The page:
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India And Israel Can Learn From Each Other, Says Pranab Mukherjee

Forty seven companies from 13 countries with 140 exhibitors are participating in this fair and over 1 lakh farmers are expected to attend the event

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India and Israel can learn from each other in agriculture and allied sectors, where Indians are more dependent upon the traditional methods of farming, Israel has done tremendously well on agro-tech advancements despite the challenges it faces.

Both, president of India, Pranab Mukherjee and Israeli president Reuven Rivlin, shared their views on 12th CII Biennial Agro-tech summit at Chandigarh on Sunday (November 20).

“Israel has made a mark in agriculture through innovation, technology solutions and converting its knowledge into value addition. Israel has created water and food surplus by successfully using technology," said Pranab Mukherjee.

“There is much to learn from Israel, a country which has converted its disadvantages to advantages with courage, conviction and fortitude. I was a part of the decision making team in 1992 that entered into a partnership for defence equipment with Israel, and I am happy we can do so in the field of agriculture as well," he added.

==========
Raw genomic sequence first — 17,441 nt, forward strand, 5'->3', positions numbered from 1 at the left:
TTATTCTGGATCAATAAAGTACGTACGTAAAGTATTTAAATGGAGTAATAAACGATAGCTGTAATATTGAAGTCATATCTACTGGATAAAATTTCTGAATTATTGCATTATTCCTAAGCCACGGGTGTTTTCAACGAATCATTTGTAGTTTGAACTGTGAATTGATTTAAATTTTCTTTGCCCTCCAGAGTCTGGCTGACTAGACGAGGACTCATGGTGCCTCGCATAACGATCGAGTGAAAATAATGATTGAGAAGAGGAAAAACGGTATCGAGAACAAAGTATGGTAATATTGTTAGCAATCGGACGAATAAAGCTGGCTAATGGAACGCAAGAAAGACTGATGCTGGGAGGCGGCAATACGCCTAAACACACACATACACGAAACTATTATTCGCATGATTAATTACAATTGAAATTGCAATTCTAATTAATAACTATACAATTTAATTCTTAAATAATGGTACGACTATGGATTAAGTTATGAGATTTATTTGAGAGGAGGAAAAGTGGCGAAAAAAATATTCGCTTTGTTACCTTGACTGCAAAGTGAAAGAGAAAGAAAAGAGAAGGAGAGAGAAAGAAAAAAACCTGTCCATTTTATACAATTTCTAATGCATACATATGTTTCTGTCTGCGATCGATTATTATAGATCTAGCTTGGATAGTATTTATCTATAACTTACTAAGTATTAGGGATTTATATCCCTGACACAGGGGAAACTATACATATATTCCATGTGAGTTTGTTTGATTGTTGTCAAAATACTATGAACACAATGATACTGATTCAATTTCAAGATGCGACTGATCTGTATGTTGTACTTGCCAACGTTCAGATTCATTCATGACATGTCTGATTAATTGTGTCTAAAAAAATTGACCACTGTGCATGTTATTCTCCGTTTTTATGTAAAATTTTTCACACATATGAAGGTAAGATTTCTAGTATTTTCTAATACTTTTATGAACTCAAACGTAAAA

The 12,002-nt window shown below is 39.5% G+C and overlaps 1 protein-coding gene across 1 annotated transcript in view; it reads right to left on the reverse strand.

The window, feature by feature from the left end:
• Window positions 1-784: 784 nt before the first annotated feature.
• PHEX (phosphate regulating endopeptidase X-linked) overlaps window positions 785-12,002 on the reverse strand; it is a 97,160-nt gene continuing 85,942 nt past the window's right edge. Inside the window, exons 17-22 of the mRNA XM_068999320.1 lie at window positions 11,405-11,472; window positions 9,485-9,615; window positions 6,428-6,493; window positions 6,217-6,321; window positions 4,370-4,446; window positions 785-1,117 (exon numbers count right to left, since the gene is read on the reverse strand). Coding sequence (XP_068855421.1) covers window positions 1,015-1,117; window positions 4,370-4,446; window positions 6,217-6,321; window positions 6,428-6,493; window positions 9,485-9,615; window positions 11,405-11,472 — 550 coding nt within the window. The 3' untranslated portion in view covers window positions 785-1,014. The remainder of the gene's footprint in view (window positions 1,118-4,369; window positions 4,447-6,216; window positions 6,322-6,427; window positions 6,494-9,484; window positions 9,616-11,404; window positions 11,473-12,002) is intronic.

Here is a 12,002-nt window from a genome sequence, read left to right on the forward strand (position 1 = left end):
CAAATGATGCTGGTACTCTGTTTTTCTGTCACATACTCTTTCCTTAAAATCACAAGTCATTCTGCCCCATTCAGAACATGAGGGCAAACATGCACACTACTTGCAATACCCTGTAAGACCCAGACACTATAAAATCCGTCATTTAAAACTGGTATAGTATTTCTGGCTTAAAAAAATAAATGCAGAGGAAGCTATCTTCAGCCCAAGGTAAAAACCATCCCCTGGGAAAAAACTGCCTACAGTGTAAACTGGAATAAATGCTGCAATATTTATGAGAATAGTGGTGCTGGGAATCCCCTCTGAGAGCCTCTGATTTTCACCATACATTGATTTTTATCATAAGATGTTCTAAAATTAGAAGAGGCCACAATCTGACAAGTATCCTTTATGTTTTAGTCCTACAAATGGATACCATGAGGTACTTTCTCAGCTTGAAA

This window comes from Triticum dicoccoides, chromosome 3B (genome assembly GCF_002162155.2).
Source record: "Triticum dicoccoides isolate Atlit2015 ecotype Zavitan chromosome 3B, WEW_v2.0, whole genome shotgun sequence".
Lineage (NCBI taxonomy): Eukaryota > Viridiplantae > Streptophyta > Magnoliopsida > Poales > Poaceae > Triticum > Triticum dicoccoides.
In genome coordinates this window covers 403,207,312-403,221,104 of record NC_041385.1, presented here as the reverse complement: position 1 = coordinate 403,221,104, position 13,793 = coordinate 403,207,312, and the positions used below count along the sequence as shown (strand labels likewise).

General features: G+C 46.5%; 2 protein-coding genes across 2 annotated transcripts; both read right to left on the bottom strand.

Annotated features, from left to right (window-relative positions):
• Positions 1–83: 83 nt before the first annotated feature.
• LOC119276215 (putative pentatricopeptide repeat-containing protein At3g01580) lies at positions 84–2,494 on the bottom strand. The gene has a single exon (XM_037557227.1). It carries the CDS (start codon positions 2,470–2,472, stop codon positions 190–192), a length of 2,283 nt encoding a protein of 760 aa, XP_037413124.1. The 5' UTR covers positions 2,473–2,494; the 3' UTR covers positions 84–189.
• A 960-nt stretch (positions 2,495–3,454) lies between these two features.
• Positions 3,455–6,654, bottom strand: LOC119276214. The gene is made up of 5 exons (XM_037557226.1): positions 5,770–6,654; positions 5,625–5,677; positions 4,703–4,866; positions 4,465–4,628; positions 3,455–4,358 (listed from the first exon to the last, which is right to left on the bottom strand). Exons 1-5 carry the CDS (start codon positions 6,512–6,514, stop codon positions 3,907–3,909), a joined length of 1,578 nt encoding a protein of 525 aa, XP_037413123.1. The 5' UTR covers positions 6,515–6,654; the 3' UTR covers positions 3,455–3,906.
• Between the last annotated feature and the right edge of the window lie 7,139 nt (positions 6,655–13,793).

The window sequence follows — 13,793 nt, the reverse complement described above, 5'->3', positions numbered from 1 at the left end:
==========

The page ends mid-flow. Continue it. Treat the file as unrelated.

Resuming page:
Israeli president Reuven Rivlin, said, "We in Israel were concerned about homeland security but India taught us to think about food security. Building a home means being able to provide food for your family and that building a nation means to be able to produce and provide food for its people."

He said that Israel is impressed with frugal innovations of India.

“Indian and Israeli experts are placing solar panels on the roofs of trucks so that the solar energy can keep the food inside the trucks fresh and prevent food waste. When Israeli companies and Indian farmers create professional and financial networks to help the farmers keep growing their crops, they are doing magic together," added Rivlin.

Union agriculture minister Radha Mohan Singh urged farmers not to burn the remaining of crops, which has been the major cause of smog in the northern India. “We are giving 40 per cent subsidy to the farmers on equipments to deal with this issue.”

He said that doubling the farmer’s income by 2022 could not be achieved by increasing minimum support price (MSP) of crops. They have to start innovation such as organic farming.

Forty seven companies from 13 countries with 140 exhibitors are participating in this fair and over 1 lakh farmers are expected to attend the event.


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economy israel pranab mukherjee agriculture farmers
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